US energy firm to pay $1m for ‘killing birds’

A renewable energy firm in the US has agreed to pay $1 million (£0.6m) for “killing protected birds” at two of its wind farms. Duke Energy Renewables agreed to the […]

By Priyanka Shrestha

A renewable energy firm in the US has agreed to pay $1 million (£0.6m) for “killing protected birds” at two of its wind farms.

Duke Energy Renewables agreed to the amount after pleading guilty to the charges over the deaths of 14 golden eagles and 149 other protected birds. These took place over the last three years at two Wyoming sites that have 176 large wind turbines.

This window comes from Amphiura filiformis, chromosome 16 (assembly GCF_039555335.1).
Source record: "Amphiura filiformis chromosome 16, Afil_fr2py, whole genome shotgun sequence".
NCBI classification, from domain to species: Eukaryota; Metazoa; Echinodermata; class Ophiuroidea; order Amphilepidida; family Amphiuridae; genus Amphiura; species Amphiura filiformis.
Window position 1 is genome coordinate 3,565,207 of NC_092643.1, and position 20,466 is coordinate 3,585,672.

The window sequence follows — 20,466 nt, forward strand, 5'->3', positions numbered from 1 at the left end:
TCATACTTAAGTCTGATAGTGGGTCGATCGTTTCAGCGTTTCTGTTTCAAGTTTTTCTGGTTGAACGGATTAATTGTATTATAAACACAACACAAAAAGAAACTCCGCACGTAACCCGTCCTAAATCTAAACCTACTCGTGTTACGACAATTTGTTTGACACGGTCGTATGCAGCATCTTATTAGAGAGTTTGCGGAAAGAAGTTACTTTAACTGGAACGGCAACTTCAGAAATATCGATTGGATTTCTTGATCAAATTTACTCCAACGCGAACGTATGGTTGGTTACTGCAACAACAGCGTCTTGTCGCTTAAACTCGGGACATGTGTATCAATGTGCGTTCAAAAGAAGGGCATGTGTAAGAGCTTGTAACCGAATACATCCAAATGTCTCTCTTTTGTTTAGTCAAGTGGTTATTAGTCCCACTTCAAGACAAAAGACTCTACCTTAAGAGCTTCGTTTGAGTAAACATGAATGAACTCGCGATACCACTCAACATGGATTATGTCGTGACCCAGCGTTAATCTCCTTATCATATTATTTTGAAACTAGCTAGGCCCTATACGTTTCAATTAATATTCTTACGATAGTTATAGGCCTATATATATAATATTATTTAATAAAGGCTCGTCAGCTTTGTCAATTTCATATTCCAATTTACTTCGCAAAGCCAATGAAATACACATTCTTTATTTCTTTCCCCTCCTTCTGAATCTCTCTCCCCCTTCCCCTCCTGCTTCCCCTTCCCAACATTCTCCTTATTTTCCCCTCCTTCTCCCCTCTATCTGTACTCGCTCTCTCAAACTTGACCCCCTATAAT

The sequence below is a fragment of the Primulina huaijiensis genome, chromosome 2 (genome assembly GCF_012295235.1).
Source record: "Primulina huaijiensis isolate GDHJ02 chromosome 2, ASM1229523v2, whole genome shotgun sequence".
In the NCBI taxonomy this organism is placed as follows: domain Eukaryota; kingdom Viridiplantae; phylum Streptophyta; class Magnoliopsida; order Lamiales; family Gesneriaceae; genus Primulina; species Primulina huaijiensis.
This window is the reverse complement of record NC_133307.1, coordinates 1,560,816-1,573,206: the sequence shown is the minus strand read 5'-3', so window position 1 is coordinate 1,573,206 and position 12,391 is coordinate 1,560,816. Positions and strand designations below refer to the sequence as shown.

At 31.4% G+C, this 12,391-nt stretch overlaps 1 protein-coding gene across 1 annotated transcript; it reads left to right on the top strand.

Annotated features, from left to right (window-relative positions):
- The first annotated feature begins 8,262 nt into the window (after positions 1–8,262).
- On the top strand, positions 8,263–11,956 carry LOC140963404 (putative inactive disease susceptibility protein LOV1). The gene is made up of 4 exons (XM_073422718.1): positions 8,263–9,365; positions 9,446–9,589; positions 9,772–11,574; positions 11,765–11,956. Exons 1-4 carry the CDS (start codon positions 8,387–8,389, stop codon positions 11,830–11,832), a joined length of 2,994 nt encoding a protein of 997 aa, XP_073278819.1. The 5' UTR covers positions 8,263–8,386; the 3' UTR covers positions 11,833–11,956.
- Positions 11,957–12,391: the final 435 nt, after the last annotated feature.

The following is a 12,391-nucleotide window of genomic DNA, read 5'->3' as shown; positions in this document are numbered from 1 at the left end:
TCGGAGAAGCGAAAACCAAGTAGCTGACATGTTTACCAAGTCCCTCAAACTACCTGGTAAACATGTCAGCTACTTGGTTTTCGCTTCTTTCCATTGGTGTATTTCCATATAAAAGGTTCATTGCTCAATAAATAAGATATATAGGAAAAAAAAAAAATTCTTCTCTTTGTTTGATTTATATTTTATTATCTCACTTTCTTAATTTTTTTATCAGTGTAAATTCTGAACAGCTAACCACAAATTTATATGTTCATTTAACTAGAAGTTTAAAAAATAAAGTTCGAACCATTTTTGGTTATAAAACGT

The US Justice Department said: “Duke Energy Renewables failed to make all reasonable efforts to build the projects in a way that would avoid the risk of avian deaths by collision with turbine blades, despite prior warnings about this issue.”

The energy firm has however taken steps to minimise the hazard after the projects came online.

Tim Hayes, environmental development director at Duke Energy Renewables said: “Top of the World (pictured) and Campbell Hill were some of the first wind sites we brought into service, during a period when our company’s and the wind industry’s understanding of eagle impacts at wind farms was still evolving.”

It is the first ever criminal conviction under the ‘Migratory Bird Treaty Act’ for unlawful avian “takings” at wind projects. The legislation is meant to protect more than 1,000 species of birds and makes the killing of such birds a federal offence. The golden eagle is not endangered but it has been federally protected since 1962.